COVID-19 has changed meaning of convenience and Greggs must adapt

Greggs recently announced that it plans to reopen 800 stores across the UK for takeaway orders by June 18. While this news will surely have many Brits buzzing with excitement, it also raises some challenges; for a chain that climbed to success through cheap, on-the-go breakfast and lunchtime positioning, it may prove difficult to capture an evolving consumer base that has largely withdrawn into the home space amid the COVID-19 pandemic, says GlobalData, a leading data and analytics company.

According to the company’s latest COVID-19 adjusted updates, the UK’s restaurant industry is set to recover to 2019 levels by 2021 with a promising forecast-value of £33,323m*. However, this is only after suffering heavy losses over the course of 2020 that will dramatically reshape aspects of the UK’s current dining culture.

Carmen Bryan, Consumer Analyst at GlobalData, comments: “To offset the damages from 2020, Greggs must do what it can to become as accessible as possible. Physically small premises, as are many of Greggs outlets, will be a difficult hurdle to overcome, particularly if the two-meter rule is maintained. This may lead to increased reliance on app-based and automated solutions that offer quick and seamless customer interactions and limit in-store time.”

Notably, Greggs’ stores will not be accepting physical cash payments as part of its COVID-19 prevention measures. This plays into a growing preference for contactless solutions, with *259% of consumers in the UK stating that they prefer using card payments. While it seems like only a small change, it may usher in a new era of digital currency in the UK, as even consumers not familiar with such payment types must become accustomed to it under the current circumstances.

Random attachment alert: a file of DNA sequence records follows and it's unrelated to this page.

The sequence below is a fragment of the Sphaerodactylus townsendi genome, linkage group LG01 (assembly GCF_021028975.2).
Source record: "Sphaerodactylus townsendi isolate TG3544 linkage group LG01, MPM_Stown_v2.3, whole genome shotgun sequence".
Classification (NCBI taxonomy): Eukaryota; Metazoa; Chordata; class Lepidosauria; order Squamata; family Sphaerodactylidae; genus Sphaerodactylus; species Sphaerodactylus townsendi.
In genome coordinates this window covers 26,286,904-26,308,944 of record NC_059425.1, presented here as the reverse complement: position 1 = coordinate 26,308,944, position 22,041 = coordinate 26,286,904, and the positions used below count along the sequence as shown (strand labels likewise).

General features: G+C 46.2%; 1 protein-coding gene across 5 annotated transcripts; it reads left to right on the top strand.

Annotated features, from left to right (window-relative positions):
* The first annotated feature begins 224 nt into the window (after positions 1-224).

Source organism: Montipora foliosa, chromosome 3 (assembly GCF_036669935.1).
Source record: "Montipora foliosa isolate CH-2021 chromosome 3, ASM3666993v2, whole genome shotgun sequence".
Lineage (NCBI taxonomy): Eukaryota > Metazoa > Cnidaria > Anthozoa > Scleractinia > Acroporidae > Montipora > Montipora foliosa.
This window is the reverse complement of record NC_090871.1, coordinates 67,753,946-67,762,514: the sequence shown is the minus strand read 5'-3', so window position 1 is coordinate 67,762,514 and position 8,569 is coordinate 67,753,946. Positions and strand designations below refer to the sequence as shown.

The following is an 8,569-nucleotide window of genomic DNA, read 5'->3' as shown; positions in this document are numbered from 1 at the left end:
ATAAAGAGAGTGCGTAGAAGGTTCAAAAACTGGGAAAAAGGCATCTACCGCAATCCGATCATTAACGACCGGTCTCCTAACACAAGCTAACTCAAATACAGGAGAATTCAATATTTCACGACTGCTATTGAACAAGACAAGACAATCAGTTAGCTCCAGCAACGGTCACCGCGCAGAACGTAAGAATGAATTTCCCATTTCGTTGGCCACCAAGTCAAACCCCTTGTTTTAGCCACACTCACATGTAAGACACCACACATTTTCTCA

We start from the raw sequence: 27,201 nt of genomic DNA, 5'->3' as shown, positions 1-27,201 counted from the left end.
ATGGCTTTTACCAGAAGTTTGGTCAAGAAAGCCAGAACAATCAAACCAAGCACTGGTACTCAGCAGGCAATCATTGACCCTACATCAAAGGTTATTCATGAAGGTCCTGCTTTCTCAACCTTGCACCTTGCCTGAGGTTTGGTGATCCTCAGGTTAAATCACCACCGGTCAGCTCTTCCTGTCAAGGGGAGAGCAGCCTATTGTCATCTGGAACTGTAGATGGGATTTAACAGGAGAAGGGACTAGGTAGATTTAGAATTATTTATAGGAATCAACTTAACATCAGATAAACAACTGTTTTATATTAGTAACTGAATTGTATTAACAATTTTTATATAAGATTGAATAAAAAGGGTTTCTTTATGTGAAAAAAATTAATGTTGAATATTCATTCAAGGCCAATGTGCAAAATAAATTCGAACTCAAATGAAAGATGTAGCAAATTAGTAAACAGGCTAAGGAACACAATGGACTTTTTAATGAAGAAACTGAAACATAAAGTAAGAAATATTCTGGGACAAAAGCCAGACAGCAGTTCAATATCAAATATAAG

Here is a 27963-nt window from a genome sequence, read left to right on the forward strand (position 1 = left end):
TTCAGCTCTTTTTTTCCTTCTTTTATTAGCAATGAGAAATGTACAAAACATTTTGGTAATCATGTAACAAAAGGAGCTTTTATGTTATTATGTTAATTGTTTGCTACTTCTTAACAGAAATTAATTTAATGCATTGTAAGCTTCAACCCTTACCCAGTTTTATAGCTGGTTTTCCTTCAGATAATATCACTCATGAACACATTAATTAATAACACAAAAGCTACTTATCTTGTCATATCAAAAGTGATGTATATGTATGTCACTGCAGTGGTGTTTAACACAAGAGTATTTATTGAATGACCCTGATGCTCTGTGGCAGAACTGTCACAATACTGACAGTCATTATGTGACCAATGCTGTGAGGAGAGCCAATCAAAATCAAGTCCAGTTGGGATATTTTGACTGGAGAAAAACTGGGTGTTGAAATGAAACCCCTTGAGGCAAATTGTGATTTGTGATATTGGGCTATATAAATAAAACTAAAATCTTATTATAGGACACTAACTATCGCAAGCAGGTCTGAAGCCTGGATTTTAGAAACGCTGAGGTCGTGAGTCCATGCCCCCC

Bryan adds: “A barrier remains in the UK’s willingness to adopt contactless payment technologies. Unlike some other markets, which have already made a seamless transition to contactless societies, many older generations prefer simple and traditional offerings. Should consumers prove averse to these solutions, operators such as Greggs may struggle to achieve a steady flow of sales throughout 2020.”

The brand is driving a click-and-collect and delivery format that, in the long-term, could lead to an end to its dine-in services altogether. Initially, much of Greggs patrons were office workers or students. However, as these consumers grow accustomed to working from home, there will be less need for casual outlets such as Greggs to operate an obsolete seating area, particularly while only one person is permitted on premise.

Bryan concludes: “Ultimately, Greggs’ and other operators need to recognize and adapt their business models to the ‘new convenient’ – delivery, efficiency and safety. Greggs’ immense success came from leveraging the dominant trends of the 2010s that are now under threat as consumers adopt a more home-centric lifestyle.  What’s interesting is how the company’s social distancing policies could reflect a new normal for foodservice going forward.”

Source:

*GlobalData’s COVID-19 Impact Market Model – Foodservice – June 12 Update

*2GlobalData’s Coronavirus (COVID-19) Tracker Consumer Survey – Week 10 – UK

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